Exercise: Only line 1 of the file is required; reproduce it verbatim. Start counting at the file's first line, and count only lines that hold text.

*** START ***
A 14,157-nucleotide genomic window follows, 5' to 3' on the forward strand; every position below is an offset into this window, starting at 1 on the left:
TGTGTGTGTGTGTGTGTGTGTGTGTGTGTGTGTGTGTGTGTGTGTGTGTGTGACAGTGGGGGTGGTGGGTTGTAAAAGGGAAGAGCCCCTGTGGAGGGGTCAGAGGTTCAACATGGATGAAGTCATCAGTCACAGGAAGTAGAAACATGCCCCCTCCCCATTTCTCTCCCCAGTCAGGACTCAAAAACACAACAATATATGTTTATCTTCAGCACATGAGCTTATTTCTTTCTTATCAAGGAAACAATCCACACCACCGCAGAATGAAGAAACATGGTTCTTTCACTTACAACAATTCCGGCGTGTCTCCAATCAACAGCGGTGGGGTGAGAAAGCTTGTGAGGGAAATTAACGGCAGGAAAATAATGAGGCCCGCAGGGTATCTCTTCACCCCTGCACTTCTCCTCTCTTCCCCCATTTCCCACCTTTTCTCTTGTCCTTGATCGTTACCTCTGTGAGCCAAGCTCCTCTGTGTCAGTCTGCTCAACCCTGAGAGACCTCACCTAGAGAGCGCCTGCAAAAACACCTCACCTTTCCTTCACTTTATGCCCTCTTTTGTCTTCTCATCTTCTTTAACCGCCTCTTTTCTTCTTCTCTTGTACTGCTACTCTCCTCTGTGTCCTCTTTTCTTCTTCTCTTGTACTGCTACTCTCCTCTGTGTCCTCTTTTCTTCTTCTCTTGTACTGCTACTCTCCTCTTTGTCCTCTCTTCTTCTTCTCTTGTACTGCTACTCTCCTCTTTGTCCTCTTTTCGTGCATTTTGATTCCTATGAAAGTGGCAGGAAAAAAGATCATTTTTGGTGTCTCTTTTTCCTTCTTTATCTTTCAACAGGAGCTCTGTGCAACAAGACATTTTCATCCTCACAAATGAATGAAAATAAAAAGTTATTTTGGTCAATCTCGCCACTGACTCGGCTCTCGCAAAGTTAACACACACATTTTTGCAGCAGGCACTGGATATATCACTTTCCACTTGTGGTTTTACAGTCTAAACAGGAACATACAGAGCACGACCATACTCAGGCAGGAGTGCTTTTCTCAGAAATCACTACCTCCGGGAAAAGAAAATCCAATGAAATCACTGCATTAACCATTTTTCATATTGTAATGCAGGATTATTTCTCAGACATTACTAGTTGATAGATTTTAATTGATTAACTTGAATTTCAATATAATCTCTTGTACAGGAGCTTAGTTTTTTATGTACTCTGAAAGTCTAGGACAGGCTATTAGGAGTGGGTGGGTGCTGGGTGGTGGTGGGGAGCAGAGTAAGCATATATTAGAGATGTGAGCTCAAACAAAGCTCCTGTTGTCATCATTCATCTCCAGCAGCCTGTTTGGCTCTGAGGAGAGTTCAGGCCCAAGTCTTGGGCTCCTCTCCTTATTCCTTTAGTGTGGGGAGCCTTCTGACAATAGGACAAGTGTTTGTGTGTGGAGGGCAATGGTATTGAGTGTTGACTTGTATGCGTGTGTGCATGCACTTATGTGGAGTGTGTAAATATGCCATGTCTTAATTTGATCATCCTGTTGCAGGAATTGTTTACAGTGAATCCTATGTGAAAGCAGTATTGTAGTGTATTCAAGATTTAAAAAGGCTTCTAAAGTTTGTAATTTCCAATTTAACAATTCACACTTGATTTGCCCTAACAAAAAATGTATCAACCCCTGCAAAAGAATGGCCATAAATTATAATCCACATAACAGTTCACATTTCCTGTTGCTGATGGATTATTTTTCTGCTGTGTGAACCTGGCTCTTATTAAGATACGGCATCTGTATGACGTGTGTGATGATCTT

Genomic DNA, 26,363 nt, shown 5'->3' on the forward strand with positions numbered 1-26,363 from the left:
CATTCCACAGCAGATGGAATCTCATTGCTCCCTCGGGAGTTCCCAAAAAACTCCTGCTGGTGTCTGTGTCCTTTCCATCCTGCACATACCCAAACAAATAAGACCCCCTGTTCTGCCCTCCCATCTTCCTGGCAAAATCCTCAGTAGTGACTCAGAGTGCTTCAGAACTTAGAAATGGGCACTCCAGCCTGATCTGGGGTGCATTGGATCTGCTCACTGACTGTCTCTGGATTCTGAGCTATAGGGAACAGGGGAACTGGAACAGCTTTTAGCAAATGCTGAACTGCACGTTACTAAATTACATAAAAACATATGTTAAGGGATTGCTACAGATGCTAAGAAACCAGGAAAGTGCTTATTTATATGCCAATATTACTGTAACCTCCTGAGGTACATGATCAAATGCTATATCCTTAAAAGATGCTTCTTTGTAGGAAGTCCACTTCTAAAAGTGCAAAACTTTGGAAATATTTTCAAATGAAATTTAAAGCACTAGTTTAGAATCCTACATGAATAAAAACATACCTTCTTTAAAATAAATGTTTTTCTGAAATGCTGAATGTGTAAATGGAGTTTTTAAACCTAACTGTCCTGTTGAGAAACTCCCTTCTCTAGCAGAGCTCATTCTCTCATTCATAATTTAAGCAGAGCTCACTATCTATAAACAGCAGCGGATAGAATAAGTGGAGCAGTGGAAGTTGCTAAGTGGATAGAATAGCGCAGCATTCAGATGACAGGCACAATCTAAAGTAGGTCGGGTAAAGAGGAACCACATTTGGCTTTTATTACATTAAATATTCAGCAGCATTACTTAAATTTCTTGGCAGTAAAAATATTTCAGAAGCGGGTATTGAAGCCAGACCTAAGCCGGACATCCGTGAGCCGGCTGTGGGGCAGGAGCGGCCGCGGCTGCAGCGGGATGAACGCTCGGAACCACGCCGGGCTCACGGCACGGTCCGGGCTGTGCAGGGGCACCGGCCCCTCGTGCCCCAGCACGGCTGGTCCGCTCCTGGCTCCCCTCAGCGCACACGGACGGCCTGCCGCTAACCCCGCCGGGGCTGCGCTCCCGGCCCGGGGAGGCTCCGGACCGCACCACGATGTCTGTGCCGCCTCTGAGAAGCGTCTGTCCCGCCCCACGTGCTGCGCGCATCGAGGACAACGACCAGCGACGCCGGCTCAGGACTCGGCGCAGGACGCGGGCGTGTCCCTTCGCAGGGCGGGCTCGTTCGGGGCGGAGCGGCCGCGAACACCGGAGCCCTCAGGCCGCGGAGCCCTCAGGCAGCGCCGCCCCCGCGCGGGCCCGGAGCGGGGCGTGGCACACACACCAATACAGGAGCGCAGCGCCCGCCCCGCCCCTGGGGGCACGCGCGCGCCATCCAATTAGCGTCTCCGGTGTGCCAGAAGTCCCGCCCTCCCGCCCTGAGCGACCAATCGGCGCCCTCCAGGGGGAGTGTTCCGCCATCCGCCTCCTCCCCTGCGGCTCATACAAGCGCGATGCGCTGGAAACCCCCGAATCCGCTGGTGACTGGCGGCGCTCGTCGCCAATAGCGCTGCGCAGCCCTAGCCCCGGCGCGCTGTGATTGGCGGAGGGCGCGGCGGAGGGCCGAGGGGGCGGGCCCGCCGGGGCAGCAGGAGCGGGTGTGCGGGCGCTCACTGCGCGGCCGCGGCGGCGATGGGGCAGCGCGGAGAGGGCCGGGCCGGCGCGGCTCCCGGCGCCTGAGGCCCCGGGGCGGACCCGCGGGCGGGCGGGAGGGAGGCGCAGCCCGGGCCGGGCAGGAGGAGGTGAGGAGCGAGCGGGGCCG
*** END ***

A 14,157-nucleotide genomic window follows, 5' to 3' on the forward strand; every position below is an offset into this window, starting at 1 on the left: